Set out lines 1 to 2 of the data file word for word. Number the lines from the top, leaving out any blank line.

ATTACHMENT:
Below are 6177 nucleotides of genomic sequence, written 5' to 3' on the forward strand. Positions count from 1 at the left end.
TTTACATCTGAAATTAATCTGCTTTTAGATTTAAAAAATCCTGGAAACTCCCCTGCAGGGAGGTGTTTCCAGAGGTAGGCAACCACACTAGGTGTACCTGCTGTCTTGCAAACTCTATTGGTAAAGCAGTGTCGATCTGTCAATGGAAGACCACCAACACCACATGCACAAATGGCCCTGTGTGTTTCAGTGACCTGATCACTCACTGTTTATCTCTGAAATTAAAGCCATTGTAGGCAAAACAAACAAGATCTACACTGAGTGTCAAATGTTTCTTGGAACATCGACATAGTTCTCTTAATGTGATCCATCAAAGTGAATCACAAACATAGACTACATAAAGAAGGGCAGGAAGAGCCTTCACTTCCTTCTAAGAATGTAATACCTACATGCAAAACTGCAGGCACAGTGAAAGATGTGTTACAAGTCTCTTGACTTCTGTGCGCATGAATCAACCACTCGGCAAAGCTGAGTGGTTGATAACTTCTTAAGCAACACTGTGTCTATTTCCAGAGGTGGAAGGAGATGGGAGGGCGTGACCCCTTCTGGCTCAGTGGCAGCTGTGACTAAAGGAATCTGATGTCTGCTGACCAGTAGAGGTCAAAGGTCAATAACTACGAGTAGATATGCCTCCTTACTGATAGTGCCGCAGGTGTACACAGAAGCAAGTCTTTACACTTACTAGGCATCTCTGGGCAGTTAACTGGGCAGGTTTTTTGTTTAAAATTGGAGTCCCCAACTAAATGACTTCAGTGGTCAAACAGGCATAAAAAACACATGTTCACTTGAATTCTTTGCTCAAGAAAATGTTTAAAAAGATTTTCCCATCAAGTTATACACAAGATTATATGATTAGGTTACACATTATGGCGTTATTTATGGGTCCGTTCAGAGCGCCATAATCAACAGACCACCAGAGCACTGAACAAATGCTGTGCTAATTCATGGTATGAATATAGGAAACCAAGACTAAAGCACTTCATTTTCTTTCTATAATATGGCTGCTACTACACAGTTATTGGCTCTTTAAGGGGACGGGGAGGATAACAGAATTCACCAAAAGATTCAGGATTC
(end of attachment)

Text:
Below are 6177 nucleotides of genomic sequence, written 5' to 3' on the forward strand. Positions count from 1 at the left end.
TTTACATCTGAAATTAATCTGCTTTTAGATTTAAAAAATCCTGGAAACTCCCCTGCAGGGAGGTGTTTCCAGAGGTAGGCAACCACACTAGGTGTACCTGCTGTCTTGCAAACTCTATTGGTAAAGCAGTGTCGATCTGTCAATGGAAGACCACCAACACCACATGCACAAATGGCCCTGTGTGTTTCAGTGACCTGATCACTCACTGTTTATCTCTGAAATTAAAGCCATTGTAGGCAAAACAAACAAGATCTACACTGAGTGTCAAATGTTTCTTGGAACATCGACATAGTTCTCTTAATGTGATCCATCAAAGTGAATCACAAACATAGACTACATAAAGAAGGGCAGGAAGAGCCTTCACTTCCTTCTAAGAATGTAATACCTACATGCAAAACTGCAGGCACAGTGAAAGATGTGTTACAAGTCTCTTGACTTCTGTGCGCATGAATCAACCACTCGGCAAAGCTGAGTGGTTGATAACTTCTTAAGCAACACTGTGTCTATTTCCAGAGGTGGAAGGAGATGGGAGGGCGTGACCCCTTCTGGCTCAGTGGCAGCTGTGACTAAAGGAATCTGATGTCTGCTGACCAGTAGAGGTCAAAGGTCAATAACTACGAGTAGATATGCCTCCTTACTGATAGTGCCGCAGGTGTACACAGAAGCAAGTCTTTACACTTACTAGGCATCTCTGGGCAGTTAACTGGGCAGGTTTTTTGTTTAAAATTGGAGTCCCCAACTAAATGACTTCAGTGGTCAAACAGGCATAAAAAACACATGTTCACTTGAATTCTTTGCTCAAGAAAATGTTTAAAAAGATTTTCCCATCAAGTTATACACAAGATTATATGATTAGGTTACACATTATGGCGTTATTTATGGGTCCGTTCAGAGCGCCATAATCAACAGACCACCAGAGCACTGAACAAATGCTGTGCTAATTCATGGTATGAATATAGGAAACCAAGACTAAAGCACTTCATTTTCTTTCTATAATATGGCTGCTACTACACAGTTATTGGCTCTTTAAGGGGACGGGGAGGATAACAGAATTCACCAAAAGATTCAGGATTC